Keywords: closure time, PFA-200, platelet function, small-breed dog.

Decreased platelet count or function can lead to primary hemostatic disorder, resulting in hemorrhage. If the platelet count, coagulation test such as PT and aPTT and fibrinolytic products are normal in bleeding patients, thrombopathia (platelet function disorder) should be suspected. While thrombocytopenia is accurately evaluated through an automated platelet analyzer, platelet function defects with normal platelet count is difficult to diagnose (4,14). Buccal mucosal bleeding time (BMBT), the time required from cutting the oral mucosa to stopping bleeding, depends, in particular, on the ability to form a primary platelet plug and is used for screening purposes to evaluate platelet function (4). However, this measurement of bleeding time in dogs are not widely available due to the time-consuming and difficulty of standardization. Although it is possible to diagnose thrombopathia through platelet aggregometry using a variety of agonists, it is a labor-intensive and expensive method, so it is only available in larger and specialized laboratories (4).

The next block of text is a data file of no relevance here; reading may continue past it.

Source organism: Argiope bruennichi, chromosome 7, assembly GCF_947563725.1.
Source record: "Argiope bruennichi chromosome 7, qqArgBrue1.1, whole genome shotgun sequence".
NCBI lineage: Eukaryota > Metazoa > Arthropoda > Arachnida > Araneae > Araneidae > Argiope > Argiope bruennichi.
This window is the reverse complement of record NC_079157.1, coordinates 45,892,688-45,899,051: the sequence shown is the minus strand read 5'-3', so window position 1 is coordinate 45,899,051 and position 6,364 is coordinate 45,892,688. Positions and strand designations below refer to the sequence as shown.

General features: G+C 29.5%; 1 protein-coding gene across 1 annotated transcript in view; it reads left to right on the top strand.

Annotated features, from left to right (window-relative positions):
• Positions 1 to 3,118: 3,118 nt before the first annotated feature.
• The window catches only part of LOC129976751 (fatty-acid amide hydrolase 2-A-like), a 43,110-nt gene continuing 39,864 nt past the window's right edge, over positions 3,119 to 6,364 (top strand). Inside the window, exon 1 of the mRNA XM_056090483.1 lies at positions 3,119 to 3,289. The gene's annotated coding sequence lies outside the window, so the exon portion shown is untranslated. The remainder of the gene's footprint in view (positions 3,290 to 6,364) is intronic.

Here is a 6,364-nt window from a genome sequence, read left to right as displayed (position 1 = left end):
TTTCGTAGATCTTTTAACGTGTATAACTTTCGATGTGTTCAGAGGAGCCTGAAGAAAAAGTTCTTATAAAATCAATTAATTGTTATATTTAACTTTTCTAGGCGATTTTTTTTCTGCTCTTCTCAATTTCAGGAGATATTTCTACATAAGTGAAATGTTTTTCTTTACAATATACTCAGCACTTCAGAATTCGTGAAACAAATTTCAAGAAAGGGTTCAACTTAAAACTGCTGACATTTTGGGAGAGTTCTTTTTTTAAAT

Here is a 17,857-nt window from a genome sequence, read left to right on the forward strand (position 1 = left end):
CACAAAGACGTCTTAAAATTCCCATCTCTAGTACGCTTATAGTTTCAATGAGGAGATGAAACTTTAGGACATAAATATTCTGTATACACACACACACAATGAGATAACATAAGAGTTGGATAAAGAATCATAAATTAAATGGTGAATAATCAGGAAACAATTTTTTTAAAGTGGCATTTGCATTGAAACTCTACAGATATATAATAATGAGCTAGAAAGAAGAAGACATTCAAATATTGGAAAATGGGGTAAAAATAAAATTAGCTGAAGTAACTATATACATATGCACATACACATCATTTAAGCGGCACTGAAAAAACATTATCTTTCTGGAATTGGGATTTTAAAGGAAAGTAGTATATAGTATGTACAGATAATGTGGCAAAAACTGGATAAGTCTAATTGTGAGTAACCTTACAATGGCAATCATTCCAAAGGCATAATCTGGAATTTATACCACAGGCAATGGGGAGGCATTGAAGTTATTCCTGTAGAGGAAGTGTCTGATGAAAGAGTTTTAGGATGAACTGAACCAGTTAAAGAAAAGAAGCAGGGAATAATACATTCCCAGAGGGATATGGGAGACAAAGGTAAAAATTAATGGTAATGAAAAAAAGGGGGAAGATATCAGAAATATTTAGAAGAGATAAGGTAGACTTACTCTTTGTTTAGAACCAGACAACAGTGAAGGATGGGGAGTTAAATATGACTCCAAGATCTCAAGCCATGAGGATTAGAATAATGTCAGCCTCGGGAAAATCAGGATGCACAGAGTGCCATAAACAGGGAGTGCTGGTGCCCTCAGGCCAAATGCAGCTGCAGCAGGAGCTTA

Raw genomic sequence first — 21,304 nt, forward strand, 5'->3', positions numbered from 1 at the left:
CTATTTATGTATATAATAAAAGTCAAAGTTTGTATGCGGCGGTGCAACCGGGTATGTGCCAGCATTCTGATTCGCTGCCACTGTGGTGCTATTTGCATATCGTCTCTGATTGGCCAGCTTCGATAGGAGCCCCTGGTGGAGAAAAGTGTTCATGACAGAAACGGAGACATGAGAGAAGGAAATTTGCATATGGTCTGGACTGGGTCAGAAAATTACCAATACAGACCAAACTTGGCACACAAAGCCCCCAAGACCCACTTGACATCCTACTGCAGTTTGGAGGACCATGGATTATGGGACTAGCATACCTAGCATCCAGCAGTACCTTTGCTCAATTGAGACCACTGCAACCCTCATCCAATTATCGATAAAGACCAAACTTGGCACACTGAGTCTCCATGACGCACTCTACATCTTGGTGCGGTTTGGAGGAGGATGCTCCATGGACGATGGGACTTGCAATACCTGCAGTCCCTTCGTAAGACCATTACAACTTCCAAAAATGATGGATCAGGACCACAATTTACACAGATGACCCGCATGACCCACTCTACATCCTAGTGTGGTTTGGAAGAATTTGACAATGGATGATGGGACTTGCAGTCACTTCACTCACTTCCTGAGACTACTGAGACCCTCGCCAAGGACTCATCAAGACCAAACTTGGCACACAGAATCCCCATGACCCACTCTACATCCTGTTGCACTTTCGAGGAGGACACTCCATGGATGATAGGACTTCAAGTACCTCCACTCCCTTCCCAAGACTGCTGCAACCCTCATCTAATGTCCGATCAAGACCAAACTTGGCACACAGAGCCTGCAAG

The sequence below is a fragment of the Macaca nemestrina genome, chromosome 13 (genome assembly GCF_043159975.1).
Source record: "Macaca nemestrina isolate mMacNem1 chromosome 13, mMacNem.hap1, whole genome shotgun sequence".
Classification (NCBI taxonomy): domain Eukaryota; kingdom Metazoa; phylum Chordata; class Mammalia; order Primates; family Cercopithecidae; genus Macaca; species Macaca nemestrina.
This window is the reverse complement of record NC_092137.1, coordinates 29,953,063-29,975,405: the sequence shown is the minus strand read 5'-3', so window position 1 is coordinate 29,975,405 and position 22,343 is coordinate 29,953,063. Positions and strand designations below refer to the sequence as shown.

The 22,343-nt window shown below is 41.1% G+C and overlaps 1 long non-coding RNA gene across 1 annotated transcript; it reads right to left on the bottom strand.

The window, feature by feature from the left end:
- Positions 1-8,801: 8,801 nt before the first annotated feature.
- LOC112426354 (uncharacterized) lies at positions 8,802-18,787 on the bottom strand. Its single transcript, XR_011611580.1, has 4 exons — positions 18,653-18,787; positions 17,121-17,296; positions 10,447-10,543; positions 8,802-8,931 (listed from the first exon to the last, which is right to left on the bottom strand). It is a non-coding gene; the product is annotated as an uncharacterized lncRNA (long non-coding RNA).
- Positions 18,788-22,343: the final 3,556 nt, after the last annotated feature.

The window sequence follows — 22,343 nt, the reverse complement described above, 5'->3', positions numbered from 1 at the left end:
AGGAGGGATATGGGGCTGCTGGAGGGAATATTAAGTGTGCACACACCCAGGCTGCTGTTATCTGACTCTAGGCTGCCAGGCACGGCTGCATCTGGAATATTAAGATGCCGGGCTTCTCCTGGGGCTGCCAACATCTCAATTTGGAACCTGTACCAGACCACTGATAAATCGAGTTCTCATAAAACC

In 1995, device for automatically measuring platelet function has been developed. Platelet function analyzers (PFA-100 and PFA-200) use whole blood flow through a capillary device to mimic primary hemostasis that occur in vivo (8). PFAs provide single endpoint (closure time; CT) results when blood flow through the device is occluded as a result of platelet adhesion and subsequent aggregation after exposure to a membrane-coated platelet agonist in a disposable cartridge device. The PFA-100 has been validated as an objective and sensitive coagulation instrument for evaluating platelet aggregation and the function of Von Willebrand Factor in dogs (4,11,15). Results are obtained within 10 minutes, and the instrument is easy to operate, unlike BMBT or platelet aggregometry. There are two cartridge types; one is coated with C/ADP, and the other with C/EPI (8).